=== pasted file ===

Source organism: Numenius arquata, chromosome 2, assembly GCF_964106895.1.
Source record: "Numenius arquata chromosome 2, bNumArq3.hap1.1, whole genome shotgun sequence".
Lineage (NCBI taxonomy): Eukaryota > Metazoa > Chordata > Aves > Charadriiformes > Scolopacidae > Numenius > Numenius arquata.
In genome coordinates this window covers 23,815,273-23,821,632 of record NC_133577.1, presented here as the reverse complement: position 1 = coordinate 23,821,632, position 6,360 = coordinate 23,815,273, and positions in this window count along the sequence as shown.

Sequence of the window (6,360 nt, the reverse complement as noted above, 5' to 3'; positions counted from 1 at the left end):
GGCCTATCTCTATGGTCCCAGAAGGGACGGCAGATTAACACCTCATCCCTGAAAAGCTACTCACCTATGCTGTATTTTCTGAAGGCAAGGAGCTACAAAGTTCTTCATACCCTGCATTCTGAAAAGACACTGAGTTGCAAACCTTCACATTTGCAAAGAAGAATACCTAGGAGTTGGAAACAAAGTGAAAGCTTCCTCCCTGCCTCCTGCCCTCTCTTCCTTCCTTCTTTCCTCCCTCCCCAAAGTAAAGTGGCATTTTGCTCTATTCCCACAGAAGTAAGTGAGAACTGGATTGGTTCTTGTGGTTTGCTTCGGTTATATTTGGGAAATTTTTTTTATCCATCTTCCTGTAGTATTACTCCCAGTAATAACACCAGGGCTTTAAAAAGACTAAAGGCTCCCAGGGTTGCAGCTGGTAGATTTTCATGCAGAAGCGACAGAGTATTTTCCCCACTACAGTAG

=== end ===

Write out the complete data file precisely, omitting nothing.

Source organism: Numenius arquata, chromosome 2, assembly GCF_964106895.1.
Source record: "Numenius arquata chromosome 2, bNumArq3.hap1.1, whole genome shotgun sequence".
Lineage (NCBI taxonomy): Eukaryota > Metazoa > Chordata > Aves > Charadriiformes > Scolopacidae > Numenius > Numenius arquata.
In genome coordinates this window covers 23,815,273-23,821,632 of record NC_133577.1, presented here as the reverse complement: position 1 = coordinate 23,821,632, position 6,360 = coordinate 23,815,273, and positions in this window count along the sequence as shown.

Sequence of the window (6,360 nt, the reverse complement as noted above, 5' to 3'; positions counted from 1 at the left end):
GGCCTATCTCTATGGTCCCAGAAGGGACGGCAGATTAACACCTCATCCCTGAAAAGCTACTCACCTATGCTGTATTTTCTGAAGGCAAGGAGCTACAAAGTTCTTCATACCCTGCATTCTGAAAAGACACTGAGTTGCAAACCTTCACATTTGCAAAGAAGAATACCTAGGAGTTGGAAACAAAGTGAAAGCTTCCTCCCTGCCTCCTGCCCTCTCTTCCTTCCTTCTTTCCTCCCTCCCCAAAGTAAAGTGGCATTTTGCTCTATTCCCACAGAAGTAAGTGAGAACTGGATTGGTTCTTGTGGTTTGCTTCGGTTATATTTGGGAAATTTTTTTTATCCATCTTCCTGTAGTATTACTCCCAGTAATAACACCAGGGCTTTAAAAAGACTAAAGGCTCCCAGGGTTGCAGCTGGTAGATTTTCATGCAGAAGCGACAGAGTATTTTCCCCACTACAGTAG